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Friday, April 19
The Indiana Daily Student

Defense in I-65 shooting case says gun seizure, arrest of suspect was illegal

Attorney says evidence should be inadmissible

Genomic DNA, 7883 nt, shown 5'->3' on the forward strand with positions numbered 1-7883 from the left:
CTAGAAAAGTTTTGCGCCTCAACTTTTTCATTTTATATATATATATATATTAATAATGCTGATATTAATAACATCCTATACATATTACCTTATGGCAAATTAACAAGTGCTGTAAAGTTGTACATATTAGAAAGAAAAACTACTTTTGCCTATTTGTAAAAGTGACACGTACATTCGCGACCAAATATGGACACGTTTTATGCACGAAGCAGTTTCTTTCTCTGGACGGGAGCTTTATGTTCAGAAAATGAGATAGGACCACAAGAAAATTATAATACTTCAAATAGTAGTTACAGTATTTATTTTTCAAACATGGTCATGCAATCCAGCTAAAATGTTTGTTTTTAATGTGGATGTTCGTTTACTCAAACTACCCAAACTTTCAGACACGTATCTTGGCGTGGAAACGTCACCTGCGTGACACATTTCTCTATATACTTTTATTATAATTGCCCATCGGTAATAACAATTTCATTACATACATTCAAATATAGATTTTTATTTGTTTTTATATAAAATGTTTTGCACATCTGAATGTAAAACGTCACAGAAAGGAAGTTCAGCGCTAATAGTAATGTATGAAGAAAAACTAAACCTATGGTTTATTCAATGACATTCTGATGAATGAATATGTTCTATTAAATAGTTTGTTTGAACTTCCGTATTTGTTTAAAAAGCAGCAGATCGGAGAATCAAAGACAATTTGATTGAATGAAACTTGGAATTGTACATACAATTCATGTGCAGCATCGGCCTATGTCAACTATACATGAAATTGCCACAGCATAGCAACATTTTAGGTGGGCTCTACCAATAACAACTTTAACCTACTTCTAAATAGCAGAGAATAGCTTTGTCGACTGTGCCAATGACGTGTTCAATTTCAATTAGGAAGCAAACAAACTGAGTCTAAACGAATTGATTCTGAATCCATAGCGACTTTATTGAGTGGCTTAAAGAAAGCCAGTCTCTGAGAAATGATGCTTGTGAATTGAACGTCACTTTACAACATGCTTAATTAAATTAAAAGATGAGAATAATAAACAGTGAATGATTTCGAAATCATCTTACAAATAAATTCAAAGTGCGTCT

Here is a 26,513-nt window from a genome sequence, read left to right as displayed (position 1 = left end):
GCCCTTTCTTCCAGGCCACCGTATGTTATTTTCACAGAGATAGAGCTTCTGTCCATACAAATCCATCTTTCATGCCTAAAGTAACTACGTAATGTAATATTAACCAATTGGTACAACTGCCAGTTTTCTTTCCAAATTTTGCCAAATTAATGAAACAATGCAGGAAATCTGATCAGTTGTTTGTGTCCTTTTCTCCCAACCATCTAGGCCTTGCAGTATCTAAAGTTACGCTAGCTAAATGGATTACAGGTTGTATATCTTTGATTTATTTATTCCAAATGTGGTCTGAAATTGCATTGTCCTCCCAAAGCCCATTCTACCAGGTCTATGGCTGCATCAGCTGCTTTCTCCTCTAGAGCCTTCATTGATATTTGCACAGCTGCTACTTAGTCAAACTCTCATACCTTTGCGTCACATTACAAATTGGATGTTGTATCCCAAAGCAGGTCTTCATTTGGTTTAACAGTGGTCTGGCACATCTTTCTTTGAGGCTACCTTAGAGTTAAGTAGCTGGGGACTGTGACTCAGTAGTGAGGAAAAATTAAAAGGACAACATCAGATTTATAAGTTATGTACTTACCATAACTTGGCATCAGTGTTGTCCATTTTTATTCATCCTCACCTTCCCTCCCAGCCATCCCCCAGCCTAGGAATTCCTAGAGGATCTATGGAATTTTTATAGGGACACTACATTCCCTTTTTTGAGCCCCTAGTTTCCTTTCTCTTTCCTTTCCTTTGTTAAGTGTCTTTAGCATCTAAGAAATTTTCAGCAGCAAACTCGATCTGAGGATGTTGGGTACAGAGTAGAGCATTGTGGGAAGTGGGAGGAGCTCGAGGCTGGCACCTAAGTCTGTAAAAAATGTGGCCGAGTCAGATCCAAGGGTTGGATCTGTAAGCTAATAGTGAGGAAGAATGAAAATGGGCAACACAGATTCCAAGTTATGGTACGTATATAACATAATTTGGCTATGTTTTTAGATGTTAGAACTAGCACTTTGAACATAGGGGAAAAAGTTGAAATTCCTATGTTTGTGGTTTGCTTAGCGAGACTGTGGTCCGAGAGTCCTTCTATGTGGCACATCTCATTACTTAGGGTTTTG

BROWNSTOWN, Ind. – Attorneys for a Muncie-area teenager accused of killing a truck passenger in a sniper shooting from an Interstate 65 bridge said key evidence against him should be thrown out because investigators obtained it illegally.\nZachariah Blanton’s attorneys told Jackson Circuit Judge William Vance that his confession and a .270-caliber Remington rifle seized from his home should be ruled inadmissible at his trial, scheduled to begin Oct. 31.\nBlanton, 18, of Gaston, Ind. faces charges of murder, attempted murder and criminal recklessness. He’s accused of shooting at traffic from the bridge near Seymour on July 23, 2006, fatally wounding Jerry Ross, 40, of New Albany as he rode in a truck.\nThe rifle found at Blanton’s home matched bullet fragments pulled from vehicles shot along I-65 about 60 miles south of Indianapolis and on I-69 near Muncie a few hours later. Investigators said Blanton’s confession to the I-65 gunfire came as they questioned him in connection with the I-69 shootings.\nDefense attorney Alan Wilson told Vance during a hearing Wednesday that there was “absolutely no probable cause to arrest Zach Blanton” in connection with the I-69 shootings.\nState police Detective Daryl Thornburg testified a man who had been hunting with the Blanton family in southern Indiana reported the teen, armed with a .270 Remington rifle, had left the hunting party in anger. He said Blanton told him that he took a route home to Gaston that put him in the area at the time of the shootings.\nWilson and co-counsel Bruce Mactavish argued that was not enough probable cause for an arrest. They also said the rifle was seized from the Blanton home without a search warrant and that Blanton was arrested without a warrant.\nJackson County Prosecutor Richard Poynter countered that Blanton’s grandparents, with whom he lived, consented to the search that turned up the rifle and to the questioning of the youth, who was then 17.\nBlanton’s grandmother, Patricia Blanton, testified that police officers told her and her husband that they just wanted to see the rifle and never said they were going to take it.\n“I asked them, ‘Where are you going with that?’” she said. “And he told me, ‘To the lab.’ I said, ‘You lied to us.’”\nThornburg, though, testified that he and other investigators were clear with the Blantons about the reason for the search.\n“We told them we were there to look for the rifle and asked for permission to look for the rifle,” Thornburg said. “She gave us permission to take the rifle.”\nVance gave both sides until Oct. 9 to submit written arguments before he rules on the evidence.

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